I’m part of the Alliance for Young Artists and Writers’ External Relations team and work with a number of different fundraising and communications initiatives. As someone who spends hours writing and researching every week, there’s times I find myself stuck on an idea or even suffering from acute WBS (Writer’s Block Syndrome). An artist or writer can spend many solitary hours refining their craft, but I’ve found that getting together with a group of like-minded people can jump-start the creative process or even save it from flatlining. July being “creative get-togethers month,” I want to share a few of my favorite people who have leveraged their talents to combine teamwork with ingenuity. So while it’s hard to imagine the way you love to paint or the quirky way you think could change the world, the truth is that it might.

Jim Henson: People around the world can recognize Jim Henson’s creations as stars from The Muppet Show, Sesame Street and numerous movies and television shows, but not many people know his original characters got their start selling familiar products like potato chips and even coffee grains. When Sesame Street co-founder and producer Joan Ganz Cooney asked him to lend an artistic hand in creating Muppet characters for Sesame Street, the winning combination of artists, educators, writers and producers created one of the most successful children’s shows of all time. But each creation involves an entire team of people to bring to life, from concept artist to animator or puppeteer. While many Muppets are left handed (as in the case of a “rod Muppet,” a puppeteer might use a rod to manipulate the arm with his left hand and operate the head with his right), some Muppets even require more than one person to manipulate! Since Henson’s death in 1990, the company continues to produce original creatures, designs, television shows, specials and films.

Photo: Anti_Dog. (Source: http://www.aliciaframis.com)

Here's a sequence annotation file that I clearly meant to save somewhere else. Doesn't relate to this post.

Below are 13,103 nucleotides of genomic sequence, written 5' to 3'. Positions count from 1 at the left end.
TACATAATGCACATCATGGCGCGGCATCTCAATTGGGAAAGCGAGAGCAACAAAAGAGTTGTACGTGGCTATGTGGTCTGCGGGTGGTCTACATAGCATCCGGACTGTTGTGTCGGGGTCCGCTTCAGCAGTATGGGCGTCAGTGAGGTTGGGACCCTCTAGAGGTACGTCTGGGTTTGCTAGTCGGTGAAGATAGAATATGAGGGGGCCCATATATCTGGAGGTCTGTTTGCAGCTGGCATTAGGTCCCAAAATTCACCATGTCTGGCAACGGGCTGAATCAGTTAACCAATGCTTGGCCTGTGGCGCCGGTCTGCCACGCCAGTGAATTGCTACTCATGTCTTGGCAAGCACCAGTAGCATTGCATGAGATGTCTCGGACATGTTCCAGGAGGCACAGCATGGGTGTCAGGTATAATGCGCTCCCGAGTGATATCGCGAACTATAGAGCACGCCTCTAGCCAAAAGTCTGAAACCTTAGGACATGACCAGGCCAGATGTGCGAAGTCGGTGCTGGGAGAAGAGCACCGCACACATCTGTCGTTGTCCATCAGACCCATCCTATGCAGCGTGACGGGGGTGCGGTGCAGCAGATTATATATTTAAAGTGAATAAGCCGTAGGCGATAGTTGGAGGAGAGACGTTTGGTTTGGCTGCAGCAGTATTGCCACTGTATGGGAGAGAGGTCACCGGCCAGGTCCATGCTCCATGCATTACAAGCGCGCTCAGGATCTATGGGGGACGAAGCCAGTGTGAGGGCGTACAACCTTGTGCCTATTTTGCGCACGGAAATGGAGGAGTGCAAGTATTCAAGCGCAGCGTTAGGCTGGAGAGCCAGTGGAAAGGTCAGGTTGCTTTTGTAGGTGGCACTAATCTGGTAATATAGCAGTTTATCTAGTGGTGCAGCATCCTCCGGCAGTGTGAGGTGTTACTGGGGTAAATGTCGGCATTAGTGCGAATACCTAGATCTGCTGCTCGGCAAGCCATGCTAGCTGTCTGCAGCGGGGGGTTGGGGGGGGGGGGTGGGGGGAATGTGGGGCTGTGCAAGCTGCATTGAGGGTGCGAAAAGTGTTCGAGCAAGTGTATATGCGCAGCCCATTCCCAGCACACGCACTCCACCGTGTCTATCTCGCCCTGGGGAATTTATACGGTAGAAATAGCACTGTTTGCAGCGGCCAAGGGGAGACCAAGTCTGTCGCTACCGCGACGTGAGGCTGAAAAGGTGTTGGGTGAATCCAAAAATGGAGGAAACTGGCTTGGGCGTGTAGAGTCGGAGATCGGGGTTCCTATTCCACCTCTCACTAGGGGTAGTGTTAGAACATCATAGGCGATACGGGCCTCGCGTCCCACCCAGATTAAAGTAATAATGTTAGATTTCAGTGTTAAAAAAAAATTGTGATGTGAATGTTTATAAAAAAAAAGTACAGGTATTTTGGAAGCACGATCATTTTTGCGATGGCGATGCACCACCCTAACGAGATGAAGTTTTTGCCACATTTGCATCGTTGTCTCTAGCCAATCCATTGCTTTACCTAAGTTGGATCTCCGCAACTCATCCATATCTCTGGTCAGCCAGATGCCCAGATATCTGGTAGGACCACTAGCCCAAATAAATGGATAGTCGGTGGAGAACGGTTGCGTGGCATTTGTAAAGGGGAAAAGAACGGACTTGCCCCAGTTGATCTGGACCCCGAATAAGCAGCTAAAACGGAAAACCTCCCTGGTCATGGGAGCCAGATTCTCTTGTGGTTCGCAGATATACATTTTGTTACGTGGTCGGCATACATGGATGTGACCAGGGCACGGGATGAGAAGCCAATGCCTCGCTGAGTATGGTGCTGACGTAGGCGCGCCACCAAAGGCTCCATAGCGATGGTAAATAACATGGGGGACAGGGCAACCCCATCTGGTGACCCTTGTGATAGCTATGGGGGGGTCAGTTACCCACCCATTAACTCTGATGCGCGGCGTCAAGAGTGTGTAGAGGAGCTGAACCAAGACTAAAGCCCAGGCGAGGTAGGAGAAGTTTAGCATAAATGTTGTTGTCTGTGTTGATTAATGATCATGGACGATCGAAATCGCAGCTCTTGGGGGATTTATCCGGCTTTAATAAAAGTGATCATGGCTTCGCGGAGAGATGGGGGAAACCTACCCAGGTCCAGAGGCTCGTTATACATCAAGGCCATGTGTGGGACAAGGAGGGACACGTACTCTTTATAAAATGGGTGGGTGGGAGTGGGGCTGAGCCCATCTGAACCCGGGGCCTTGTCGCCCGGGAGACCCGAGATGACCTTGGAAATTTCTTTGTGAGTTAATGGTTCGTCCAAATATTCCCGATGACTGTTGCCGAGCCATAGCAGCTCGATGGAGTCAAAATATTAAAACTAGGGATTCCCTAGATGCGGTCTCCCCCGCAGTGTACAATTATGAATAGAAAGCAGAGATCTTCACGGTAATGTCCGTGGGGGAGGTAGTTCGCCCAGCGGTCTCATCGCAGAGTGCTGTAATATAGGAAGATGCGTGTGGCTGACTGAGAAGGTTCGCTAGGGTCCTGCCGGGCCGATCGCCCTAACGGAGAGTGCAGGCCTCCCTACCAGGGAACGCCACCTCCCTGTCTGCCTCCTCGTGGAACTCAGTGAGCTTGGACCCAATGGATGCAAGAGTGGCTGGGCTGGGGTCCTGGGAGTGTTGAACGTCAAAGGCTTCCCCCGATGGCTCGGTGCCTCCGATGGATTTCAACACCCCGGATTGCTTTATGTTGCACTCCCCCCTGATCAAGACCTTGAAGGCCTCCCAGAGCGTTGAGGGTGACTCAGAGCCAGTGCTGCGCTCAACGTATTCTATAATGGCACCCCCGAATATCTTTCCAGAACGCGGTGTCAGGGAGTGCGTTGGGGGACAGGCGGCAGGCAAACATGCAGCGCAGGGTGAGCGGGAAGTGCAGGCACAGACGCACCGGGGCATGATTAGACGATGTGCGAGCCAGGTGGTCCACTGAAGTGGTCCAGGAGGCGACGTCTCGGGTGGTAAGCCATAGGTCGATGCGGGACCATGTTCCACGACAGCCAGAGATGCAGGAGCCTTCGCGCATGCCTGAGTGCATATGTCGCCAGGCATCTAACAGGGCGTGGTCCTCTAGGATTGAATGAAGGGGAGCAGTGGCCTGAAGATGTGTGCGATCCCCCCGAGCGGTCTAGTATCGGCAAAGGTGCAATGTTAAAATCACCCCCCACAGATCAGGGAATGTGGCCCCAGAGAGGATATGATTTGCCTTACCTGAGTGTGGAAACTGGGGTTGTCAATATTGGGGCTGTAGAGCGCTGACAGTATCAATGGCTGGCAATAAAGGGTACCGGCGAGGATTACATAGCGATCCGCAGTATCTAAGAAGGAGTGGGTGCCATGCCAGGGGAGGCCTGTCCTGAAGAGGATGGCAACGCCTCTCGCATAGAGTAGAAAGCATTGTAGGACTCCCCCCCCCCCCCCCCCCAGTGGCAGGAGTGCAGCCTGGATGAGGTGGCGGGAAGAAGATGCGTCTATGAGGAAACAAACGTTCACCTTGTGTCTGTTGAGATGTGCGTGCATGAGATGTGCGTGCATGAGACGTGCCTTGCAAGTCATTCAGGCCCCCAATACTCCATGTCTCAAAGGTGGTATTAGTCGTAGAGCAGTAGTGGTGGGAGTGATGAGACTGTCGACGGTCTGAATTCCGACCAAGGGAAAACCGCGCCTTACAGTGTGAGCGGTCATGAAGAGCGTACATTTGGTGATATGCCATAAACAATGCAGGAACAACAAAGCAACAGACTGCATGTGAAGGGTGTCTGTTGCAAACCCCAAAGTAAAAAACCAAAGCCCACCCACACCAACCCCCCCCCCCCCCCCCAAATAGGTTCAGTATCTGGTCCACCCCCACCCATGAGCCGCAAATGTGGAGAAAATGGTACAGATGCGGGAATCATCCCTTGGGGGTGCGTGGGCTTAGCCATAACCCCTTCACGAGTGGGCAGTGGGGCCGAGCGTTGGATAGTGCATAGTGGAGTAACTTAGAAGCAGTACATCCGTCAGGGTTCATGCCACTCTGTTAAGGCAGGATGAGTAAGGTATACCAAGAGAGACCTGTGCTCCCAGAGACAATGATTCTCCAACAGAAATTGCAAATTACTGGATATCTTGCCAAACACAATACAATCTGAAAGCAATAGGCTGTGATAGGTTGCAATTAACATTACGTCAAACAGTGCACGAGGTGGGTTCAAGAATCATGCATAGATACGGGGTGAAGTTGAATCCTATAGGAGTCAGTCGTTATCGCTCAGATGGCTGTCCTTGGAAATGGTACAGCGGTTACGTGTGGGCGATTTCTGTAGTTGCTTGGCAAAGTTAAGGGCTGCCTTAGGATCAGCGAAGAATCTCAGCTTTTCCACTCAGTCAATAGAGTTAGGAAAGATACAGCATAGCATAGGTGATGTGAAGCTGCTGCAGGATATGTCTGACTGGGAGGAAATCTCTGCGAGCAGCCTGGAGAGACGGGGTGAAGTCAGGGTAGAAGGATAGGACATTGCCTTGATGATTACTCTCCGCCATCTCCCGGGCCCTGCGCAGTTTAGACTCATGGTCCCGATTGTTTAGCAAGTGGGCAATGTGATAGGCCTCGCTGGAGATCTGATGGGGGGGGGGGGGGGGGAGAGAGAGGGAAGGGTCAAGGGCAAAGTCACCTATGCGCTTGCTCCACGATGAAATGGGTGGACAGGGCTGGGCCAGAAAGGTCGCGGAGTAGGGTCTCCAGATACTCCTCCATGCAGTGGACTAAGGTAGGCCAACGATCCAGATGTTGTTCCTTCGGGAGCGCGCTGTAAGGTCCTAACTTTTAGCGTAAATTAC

Alicia Framis:
When living in Berlin, Spanish-born artist Alicia Framis was warned to avoid certain neighborhoods where her darker complexion might make her a target to gangs of skinheads and their aggressive dogs. In response, Framis designed a fashion line made entirely out of Twaron, a bullet-resistant and stab-proof material. The anti_dog dresses have been displayed at several museums and galleries around the world and, with the help of several participants, appeared in their own fashion shows-turned anti-violence protests. “When I think about anti-violence, it is the place where creativity starts,” Alicia has said. “The brand of products called anti_dog is a mix of creativity and protection.”

Photo: Maya Nussbaum, Tina Gao, Michelle Obama (Source: Girls Write Now)

Maya Nussbaum: Maya Nussbaum won a Scholastic Award for Drawing in high school, but has always had a belief in the power of words. In 1998, she founded the nonprofit organization Girls Write Now. By pairing professional writers with teenage girls in New York City Public Schools, the organization encourages students to develop their creative voices and provides them with guidance. Every year, mentees from Girls Write Now submit their work to The Scholastic Writing Awards. “It is not an understatement to say that winning these awards changes lives, Maya says. It changes the girls’ attitudes about themselves and changes the trajectory of their academic and writing careers. I remember thinking, ‘My work matters? It must.’ ”


~Ariel, Manager, External Relations

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